While using music won't increase search rank on its own, videos that use music tend to be watched for longer than videos that do not, which can increase the search rank of the video. Royalty-free music is easily available and can provide a helpful boost to your video engagement.
4) Don't rely solely on YouTube to host
Where possible, it's better to host your video on your website. YouTube is a great option for those who can't do so or who rely on shares and viewer interaction to generate ad revenue, but if that isn't your goal, uploading and sharing your video directly on Facebook can be of benefit as well. Facebook and YouTube are also handy for their video analytics data, which can help you figure out what types of videos your audience prefers.
5) Include transcripts
If your chosen video hosting platform allows for you to include a transcript, take advantage of this feature and do so. If it does not, consider including a link in the description to a page on your site that contains the transcript. Take advantage of this opportunity to provide relevant, keyword-rich, searchable text linking to your site and your video so that searchers and engines alike have another way to find your video and engage with your content.
Growing a fanbase for your brand is a powerful way to build your brand’s reputation and expand your potential audience beyond your current customers. This is both easier and harder to do than ever before, thanks to the rise of social media. It takes a lot of energy and dedication to real-time responsiveness to meet the demands of your customers as well as your expanded social audience.
Here are a few things to plan for before you start leveraging social media, such as Facebook or Twitter, for your business:
1) Set a goal and establish a strategy
Before you start posting on social media, make sure you have decided on a goal and have a strategy to back it up. Initial goals are often very simple, such as getting more fans for your page that share your content. The strategy you create to achieve that goal, as well as the goal itself, should be in keeping with your business’ brand and story.
2) Decide on a platform
Depending on your business, your customers and your resources, some social media networks will be a better fit for your business than others. For instance, a bridal shop might have better luck and reach more of its target consumers using Instagram and creating their own hashtag instead of posting articles on Linkedin.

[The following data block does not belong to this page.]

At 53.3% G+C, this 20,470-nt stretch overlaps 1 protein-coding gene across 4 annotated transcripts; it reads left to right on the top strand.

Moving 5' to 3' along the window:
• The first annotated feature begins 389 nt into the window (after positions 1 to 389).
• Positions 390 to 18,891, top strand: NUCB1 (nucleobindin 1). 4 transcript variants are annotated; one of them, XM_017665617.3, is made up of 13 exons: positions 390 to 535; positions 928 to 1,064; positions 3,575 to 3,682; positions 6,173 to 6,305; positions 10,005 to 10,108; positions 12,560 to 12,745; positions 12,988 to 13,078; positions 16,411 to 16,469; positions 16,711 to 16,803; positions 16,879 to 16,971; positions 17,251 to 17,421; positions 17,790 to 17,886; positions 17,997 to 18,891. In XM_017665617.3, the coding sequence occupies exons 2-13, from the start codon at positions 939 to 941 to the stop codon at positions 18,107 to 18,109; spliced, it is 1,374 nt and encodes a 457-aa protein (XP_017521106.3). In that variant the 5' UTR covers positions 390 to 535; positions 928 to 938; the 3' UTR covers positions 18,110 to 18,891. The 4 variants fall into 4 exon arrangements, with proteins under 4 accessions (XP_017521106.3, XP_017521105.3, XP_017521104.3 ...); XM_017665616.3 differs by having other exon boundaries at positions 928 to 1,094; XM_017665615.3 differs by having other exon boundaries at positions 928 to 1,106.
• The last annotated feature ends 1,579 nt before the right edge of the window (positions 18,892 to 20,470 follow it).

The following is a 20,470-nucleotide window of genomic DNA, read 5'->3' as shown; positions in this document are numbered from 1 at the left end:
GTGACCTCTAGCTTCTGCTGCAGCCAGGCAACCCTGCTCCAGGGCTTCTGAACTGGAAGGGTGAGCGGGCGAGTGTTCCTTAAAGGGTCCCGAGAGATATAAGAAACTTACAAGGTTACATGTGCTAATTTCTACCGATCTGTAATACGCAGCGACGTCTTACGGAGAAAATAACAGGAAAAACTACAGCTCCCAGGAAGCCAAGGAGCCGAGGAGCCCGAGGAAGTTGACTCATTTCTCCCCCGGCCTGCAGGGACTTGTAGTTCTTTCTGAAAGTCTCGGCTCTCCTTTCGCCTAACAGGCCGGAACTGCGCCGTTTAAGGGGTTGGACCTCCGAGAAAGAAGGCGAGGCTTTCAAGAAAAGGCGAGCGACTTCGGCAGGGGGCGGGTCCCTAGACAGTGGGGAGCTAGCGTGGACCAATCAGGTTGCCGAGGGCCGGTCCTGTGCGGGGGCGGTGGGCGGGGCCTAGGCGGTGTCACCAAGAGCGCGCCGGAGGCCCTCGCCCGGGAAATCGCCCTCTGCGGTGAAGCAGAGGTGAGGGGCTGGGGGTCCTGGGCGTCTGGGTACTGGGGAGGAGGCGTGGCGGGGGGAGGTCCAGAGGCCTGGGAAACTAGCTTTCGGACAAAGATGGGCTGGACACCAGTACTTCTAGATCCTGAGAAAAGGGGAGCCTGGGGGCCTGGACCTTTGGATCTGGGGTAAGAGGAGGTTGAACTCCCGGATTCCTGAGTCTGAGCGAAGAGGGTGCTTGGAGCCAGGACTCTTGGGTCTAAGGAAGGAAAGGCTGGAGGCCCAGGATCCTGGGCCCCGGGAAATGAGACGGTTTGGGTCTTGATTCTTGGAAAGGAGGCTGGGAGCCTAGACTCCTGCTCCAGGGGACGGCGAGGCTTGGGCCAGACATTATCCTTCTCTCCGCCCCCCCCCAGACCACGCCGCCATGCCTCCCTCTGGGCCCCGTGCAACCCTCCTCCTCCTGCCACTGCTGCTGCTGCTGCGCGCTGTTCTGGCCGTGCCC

3) Know your audience
Your customers, potential customers, and aspirational customers are the audience you want to have interest in your brand and your story. Find out what social networks your customers are actively using and expend your effort there.
4) Be genuine, and be prepared to deal with negative feedback
One of the biggest concerns most people have when getting started with social media for business is what to do when someone posts a negative comment. Our advice is always to avoid ignoring or hiding the negative feedback. Be prepared to respond with authenticity and professionalism where needed, and don’t delete or hide from someone who has something bad to say about your business or your posts. Dealing with negative feedback in a positive way can demonstrate what kind of business you run and gives your audience a better impression of you than denial or negative responses ever could. Showing that you take your customers’ feedback seriously can very easily turn a negative comment into a positive demonstration of your customer service skills.
5) Evaluate & repeat
Once you’ve been posting regularly for a bit, get into the habit of evaluating how your social media practices are performing. Are you growing your audience? Are they active, liking and sharing posts or commenting on your page? Do some times of day or types of post perform better than others? Analyze the reactions you see and the page insights and analytics data provided by your social network to determine what actions are worth repeating, and what are not working towards furthering your goals. Repeat as necessary until your goal is met, then create a new goal and do it all over again.
In all of your actions, adhere to the tenets of your brand and story. Growing a social media audience is much like growing anything else—it requires care and regular attention to reach its full potential and achieve your goals.
Have you noticed that Google updates their logo every day with a different theme? Changing out the logo with a new version themed to represent historic events, notable people and popular culture is a marketing tool used by Google to catch the attention of their users and engage them in repeat visits to the site to view the latest version. Done well, using alternate versions off your own logo that are relevant to a current event, place or occasion can be a useful way to change the overall look and feel of your website and engage with your own website viewers.